So I was in a genderless loo the other day. There were men, women and kids milling around. Whatever. I’d prefer having separate jacks to be perfectly honest – I don’t particularly fancy sharing the toilets with the lads after a Six Nations match in my local boozer, but in the future, separate toilets will be a fanciful afterthought as they have become the new battlegrounds for gender wars. One minute we’re using the loo, next minute it’s a thing.
Now UCD is to re designate more than 170 toilets across the campus as gender neutral as part of a new policy to welcome trans gender and gender fluid students and employees.
Thats fine. Before this, I was always of the assumption that transgender or transexual people should use whatever toilet they feel comfortable in, and should I encounter any problems, I would most definitely step in in their defence. As just .3 percent of Americans identify as transgender, and less in Ireland, in my long history of using public toilets I’ve never seen anyone having a hard time.
Funnily enough, I first met my transexual friend in a women’s toilet in an early house I used to call home. She said she could sort me with size 9 ‘f**k me boots. It was a scrappy kind of place, you’d get ravers on one side, petty criminals getting defenestrated on the other. The Scissor Sisters were regulars. A fight could break out at any moment and yet I don’t recall her ever getting taunted in the toilets.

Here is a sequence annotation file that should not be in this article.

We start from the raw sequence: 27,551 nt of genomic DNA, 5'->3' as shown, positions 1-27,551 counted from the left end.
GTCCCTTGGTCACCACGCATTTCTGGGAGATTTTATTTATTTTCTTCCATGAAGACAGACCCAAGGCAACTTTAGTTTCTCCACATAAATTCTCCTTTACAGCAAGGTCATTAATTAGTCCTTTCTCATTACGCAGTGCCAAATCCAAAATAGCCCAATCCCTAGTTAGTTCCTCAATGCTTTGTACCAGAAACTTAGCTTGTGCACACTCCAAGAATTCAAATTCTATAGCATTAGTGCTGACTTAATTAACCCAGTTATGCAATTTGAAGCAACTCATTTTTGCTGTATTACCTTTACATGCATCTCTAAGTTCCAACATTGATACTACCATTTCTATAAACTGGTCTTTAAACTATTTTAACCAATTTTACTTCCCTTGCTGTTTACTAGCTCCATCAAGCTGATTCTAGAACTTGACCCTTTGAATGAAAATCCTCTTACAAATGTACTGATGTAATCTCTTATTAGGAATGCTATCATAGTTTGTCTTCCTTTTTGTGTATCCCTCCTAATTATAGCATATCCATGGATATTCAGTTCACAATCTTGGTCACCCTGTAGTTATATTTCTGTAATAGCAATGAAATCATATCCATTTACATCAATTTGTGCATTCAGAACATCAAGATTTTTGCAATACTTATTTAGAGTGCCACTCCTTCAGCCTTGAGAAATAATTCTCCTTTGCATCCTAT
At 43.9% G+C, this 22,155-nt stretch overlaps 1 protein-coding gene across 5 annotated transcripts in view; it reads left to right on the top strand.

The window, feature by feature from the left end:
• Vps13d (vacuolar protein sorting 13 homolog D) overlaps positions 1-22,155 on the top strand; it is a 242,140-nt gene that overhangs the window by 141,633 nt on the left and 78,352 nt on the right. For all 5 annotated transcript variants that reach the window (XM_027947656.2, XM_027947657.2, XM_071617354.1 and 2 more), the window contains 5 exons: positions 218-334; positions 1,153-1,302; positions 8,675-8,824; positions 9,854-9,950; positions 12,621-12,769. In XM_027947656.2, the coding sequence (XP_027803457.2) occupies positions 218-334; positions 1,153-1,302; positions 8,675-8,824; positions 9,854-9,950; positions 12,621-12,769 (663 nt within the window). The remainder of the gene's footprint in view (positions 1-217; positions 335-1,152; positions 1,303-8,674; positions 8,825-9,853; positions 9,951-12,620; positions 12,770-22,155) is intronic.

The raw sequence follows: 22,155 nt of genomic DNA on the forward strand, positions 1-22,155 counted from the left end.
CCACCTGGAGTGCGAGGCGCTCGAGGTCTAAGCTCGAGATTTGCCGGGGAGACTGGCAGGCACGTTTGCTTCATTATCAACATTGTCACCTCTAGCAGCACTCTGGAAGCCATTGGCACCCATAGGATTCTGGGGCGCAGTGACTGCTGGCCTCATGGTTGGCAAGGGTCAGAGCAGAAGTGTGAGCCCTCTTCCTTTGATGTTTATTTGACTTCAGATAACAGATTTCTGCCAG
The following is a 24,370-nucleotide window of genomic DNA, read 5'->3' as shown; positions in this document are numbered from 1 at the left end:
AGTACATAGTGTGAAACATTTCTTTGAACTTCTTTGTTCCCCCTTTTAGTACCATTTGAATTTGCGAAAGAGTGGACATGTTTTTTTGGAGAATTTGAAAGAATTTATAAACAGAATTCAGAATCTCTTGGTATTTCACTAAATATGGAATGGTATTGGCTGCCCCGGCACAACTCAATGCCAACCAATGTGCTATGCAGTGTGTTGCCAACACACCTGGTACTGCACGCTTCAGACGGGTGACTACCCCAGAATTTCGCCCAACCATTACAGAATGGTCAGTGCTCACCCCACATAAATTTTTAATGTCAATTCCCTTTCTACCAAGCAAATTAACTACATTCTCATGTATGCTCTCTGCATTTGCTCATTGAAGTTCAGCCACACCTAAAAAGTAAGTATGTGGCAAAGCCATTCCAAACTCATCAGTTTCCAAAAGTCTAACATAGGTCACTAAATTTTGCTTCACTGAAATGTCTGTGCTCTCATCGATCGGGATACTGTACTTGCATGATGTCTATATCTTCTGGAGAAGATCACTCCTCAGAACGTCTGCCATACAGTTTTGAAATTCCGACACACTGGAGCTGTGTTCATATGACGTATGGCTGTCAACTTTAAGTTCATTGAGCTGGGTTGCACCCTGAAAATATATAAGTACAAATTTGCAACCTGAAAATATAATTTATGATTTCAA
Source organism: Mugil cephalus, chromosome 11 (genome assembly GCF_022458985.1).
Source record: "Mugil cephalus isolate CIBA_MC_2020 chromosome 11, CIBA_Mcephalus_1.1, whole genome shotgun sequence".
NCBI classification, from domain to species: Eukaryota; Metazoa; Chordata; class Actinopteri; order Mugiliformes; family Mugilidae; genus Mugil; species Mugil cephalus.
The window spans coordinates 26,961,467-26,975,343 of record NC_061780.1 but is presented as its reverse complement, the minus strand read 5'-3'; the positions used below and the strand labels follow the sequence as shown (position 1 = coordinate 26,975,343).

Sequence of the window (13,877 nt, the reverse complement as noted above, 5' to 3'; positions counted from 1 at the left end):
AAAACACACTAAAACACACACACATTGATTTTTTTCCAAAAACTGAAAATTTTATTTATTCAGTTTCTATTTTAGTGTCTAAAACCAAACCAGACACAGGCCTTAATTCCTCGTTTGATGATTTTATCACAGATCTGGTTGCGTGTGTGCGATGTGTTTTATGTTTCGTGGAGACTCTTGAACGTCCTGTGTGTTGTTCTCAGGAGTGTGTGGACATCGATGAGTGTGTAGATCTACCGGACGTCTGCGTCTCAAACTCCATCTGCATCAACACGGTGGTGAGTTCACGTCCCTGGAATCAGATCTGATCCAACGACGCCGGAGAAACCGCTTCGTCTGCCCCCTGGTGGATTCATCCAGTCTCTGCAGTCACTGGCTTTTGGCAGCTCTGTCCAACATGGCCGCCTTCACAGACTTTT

The last time I saw her, she walked through a fancy hotel bar in a neon orange bikini in February and did the the splits topless. No one batted an eyelid.
I’m not doubting that transgender people and transexuals don’t have a hard time in situations I take for granted, but for me the toilet thing is largely just another bandwagon that comes with the cult of the victim- to which everyone who isn’t a white male now belongs.
Plus its so much bigger than toilets. What’s confusing me are the words- non binary, cisexual, agender, pansexual, bigender, gender conformity, genderless- my head’s in a spin. Apparently in New York there are 31 gender expressions, which means you have male and female, then 29 other gender labels. On top of that new pronouns have been introduced – ze – instead of ‘he’ for example.
Aren’t we all just people? All this stuff if just isolating us, making us fearful of communicating with others, rather than bringing us together.
Photographer and clear thinker, David LaChapelle recently said in an interview with Channel 4 news, the most leftist bias news programme on TV. “When I lived in New York in the 80s, we didn’t have gay, straight, whatever. We didn’t care -you just had to be cool. All this stuff is a new obsession. If you were cool- creative, had something to bring to the party- or could dance well – that’s all that mattered.” He is so right, even though officially he should be a victim as he’s a gay man who toyed with the idea of a sex change in his early teens. “It’s out of control- so self involved,” he added.
I wish I lived in New York in the 70s and 80s, when LaChappelle with a busboy at Studio 54 before he was taken under Andy Warhol’s wing. Jesus. People were just hanging out in the Lower East Side- geeks, hooker’s, trannies, crackheads, strippers, business people, gays, movie stars, rock stars – all having a really good time together- no hashtags, no witch-hunts, no virtue signalling, no left wing mumbo jumbo which has poisoned public life. Everyone was free to express themselves without fear of being judged by self righteous social justice warriors.
I’m kind of old school- I don’t care if someone identifies as a non binary, genderfluid, aardvark called Jenny, as long as they’re a bit of craic.